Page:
Does remote working increase cyber exposure?
It is not a novel idea to operate from home. Many employees have been working remotely for the past few years- as indeed have a number of Vista staff. The vast majority have managed to do so without falling victim to a craftily-worded phishing attempt or installing credential-stealing malware on our computers.
What has changed in our new coronavirus pandemic impacted world is the sheer numbers of workers across the globe who have been forced to accept this supposedly “new” way of working. Our inboxes have been flooded with emails warning of the “devastating” security risks associated with remote work and how unprepared companies were to navigate this “unprecedented” transition.
Buying a good insurance product to protect the company balance sheet against any potential costs and losses is important and having great systems of security and good practice can help get your premium lower.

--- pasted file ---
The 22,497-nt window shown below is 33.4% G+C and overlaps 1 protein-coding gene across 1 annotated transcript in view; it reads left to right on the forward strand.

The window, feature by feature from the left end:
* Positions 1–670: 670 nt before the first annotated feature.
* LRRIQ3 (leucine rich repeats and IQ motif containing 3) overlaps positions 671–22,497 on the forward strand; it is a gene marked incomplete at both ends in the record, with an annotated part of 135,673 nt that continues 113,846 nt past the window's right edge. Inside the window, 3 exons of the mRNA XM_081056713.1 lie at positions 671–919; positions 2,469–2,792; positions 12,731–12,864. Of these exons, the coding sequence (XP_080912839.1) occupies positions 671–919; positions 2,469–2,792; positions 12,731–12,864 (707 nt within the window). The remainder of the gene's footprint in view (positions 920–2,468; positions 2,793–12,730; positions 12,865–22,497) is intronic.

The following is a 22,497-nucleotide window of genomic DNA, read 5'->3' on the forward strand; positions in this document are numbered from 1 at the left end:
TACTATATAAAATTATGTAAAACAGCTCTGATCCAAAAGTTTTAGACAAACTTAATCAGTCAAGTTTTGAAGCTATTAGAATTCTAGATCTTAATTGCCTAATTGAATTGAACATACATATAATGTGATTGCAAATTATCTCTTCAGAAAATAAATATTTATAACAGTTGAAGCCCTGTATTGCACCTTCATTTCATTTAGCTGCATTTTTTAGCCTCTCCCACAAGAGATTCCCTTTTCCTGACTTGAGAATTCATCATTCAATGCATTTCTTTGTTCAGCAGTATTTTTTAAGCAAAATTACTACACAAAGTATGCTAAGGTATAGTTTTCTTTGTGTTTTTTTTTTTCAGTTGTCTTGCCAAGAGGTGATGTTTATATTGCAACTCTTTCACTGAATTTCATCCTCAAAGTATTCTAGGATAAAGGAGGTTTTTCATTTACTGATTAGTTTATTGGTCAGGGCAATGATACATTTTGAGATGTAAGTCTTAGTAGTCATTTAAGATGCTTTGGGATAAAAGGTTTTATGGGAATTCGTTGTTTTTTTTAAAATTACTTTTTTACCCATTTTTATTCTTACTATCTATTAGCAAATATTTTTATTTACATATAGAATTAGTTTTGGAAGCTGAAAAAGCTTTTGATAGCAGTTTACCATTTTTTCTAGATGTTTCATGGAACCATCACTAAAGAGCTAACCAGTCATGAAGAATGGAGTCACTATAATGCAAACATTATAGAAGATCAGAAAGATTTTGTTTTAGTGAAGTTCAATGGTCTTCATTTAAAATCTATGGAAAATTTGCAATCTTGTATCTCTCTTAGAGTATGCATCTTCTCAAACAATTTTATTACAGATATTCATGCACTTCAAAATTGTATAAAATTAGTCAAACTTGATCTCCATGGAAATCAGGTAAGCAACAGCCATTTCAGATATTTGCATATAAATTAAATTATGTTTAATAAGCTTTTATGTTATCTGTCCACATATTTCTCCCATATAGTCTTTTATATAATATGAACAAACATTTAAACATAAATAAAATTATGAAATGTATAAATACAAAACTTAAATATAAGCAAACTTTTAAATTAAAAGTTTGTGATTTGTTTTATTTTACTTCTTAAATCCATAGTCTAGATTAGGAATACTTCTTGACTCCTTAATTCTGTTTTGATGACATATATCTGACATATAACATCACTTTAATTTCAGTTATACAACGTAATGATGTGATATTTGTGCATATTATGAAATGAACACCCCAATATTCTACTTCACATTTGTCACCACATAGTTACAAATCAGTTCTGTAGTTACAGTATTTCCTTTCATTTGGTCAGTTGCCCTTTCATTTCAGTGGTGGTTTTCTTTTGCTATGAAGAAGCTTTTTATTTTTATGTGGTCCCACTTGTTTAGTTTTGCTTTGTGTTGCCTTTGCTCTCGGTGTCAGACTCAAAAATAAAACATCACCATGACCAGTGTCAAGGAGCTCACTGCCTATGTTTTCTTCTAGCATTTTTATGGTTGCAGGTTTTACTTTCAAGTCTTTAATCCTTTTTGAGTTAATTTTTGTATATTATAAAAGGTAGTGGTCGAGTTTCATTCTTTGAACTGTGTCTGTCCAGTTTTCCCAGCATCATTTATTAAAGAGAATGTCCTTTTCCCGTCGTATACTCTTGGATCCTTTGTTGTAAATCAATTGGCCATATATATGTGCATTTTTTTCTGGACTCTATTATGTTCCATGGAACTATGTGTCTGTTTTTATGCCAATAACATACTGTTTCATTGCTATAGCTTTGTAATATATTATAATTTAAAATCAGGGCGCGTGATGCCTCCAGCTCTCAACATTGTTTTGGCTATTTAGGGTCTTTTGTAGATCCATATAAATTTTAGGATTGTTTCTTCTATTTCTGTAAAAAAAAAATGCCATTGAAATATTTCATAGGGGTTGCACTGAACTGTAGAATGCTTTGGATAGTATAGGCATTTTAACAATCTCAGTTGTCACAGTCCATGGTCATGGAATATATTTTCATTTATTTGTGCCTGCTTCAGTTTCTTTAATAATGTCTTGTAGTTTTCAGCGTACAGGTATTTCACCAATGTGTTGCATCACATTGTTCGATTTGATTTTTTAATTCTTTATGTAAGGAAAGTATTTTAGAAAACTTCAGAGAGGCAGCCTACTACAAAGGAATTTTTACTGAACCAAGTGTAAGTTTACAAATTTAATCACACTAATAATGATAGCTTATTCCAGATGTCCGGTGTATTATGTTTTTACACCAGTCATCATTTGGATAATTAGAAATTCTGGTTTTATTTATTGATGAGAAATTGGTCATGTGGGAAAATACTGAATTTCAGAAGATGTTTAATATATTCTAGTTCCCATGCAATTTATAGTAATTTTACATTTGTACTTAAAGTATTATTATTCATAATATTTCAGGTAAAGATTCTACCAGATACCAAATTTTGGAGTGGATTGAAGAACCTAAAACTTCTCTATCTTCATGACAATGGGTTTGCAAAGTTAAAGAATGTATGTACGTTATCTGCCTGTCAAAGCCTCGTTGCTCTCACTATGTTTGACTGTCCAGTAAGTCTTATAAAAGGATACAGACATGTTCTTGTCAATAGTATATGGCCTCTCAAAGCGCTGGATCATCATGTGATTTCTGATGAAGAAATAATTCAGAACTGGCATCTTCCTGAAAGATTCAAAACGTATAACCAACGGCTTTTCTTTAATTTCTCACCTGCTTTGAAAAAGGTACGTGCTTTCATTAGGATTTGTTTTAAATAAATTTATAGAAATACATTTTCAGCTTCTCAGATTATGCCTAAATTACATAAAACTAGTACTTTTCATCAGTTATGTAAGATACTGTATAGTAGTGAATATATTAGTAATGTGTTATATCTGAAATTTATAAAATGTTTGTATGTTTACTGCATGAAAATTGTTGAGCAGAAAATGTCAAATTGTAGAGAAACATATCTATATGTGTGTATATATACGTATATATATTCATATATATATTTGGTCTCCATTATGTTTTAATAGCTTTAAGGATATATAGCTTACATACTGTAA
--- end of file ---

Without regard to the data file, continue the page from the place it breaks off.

What are some of the security risks of working remotely?
It may seem basic, but reliable and secure internet is not a utility readily available to all remote workers. Persons in homes of multiple occupancy or in apartments where WIFI signals can be accessed by neighbours increase risk. However, working on a public networks like the ones in coffee shops and cafes can be even more risky (Not a risk currently if they are all shut).
Surveys have confirmed that as many as 60% of employees have accessed the internet over public networks.
90-95% of all successful cyberattacks are phishing attacks. Phishing attacks remain, far and away, the most common method that hackers use to gain access to sensitive information. As the BBC reports, COVID-19 themed email scams are on the rise in the form of fake tax, charity, and government correspondence — and work inboxes are not immune.